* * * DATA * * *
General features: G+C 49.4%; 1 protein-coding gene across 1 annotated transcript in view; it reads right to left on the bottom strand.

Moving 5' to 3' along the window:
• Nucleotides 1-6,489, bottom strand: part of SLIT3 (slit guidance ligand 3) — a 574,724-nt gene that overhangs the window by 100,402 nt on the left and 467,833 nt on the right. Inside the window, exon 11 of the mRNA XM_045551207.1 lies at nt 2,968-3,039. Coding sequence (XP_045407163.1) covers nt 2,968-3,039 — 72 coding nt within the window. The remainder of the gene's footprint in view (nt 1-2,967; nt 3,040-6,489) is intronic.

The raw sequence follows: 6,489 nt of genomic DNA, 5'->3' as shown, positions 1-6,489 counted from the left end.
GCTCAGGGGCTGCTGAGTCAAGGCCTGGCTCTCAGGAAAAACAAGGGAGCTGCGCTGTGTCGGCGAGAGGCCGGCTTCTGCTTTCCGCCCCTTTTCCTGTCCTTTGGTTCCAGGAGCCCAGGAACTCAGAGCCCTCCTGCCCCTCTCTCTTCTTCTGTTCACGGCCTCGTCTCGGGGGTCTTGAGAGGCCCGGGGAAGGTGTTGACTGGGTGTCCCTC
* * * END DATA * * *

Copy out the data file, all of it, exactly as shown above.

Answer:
General features: G+C 49.4%; 1 protein-coding gene across 1 annotated transcript in view; it reads right to left on the bottom strand.

Moving 5' to 3' along the window:
• Nucleotides 1-6,489, bottom strand: part of SLIT3 (slit guidance ligand 3) — a 574,724-nt gene that overhangs the window by 100,402 nt on the left and 467,833 nt on the right. Inside the window, exon 11 of the mRNA XM_045551207.1 lies at nt 2,968-3,039. Coding sequence (XP_045407163.1) covers nt 2,968-3,039 — 72 coding nt within the window. The remainder of the gene's footprint in view (nt 1-2,967; nt 3,040-6,489) is intronic.

The raw sequence follows: 6,489 nt of genomic DNA, 5'->3' as shown, positions 1-6,489 counted from the left end.
GCTCAGGGGCTGCTGAGTCAAGGCCTGGCTCTCAGGAAAAACAAGGGAGCTGCGCTGTGTCGGCGAGAGGCCGGCTTCTGCTTTCCGCCCCTTTTCCTGTCCTTTGGTTCCAGGAGCCCAGGAACTCAGAGCCCTCCTGCCCCTCTCTCTTCTTCTGTTCACGGCCTCGTCTCGGGGGTCTTGAGAGGCCCGGGGAAGGTGTTGACTGGGTGTCCCTC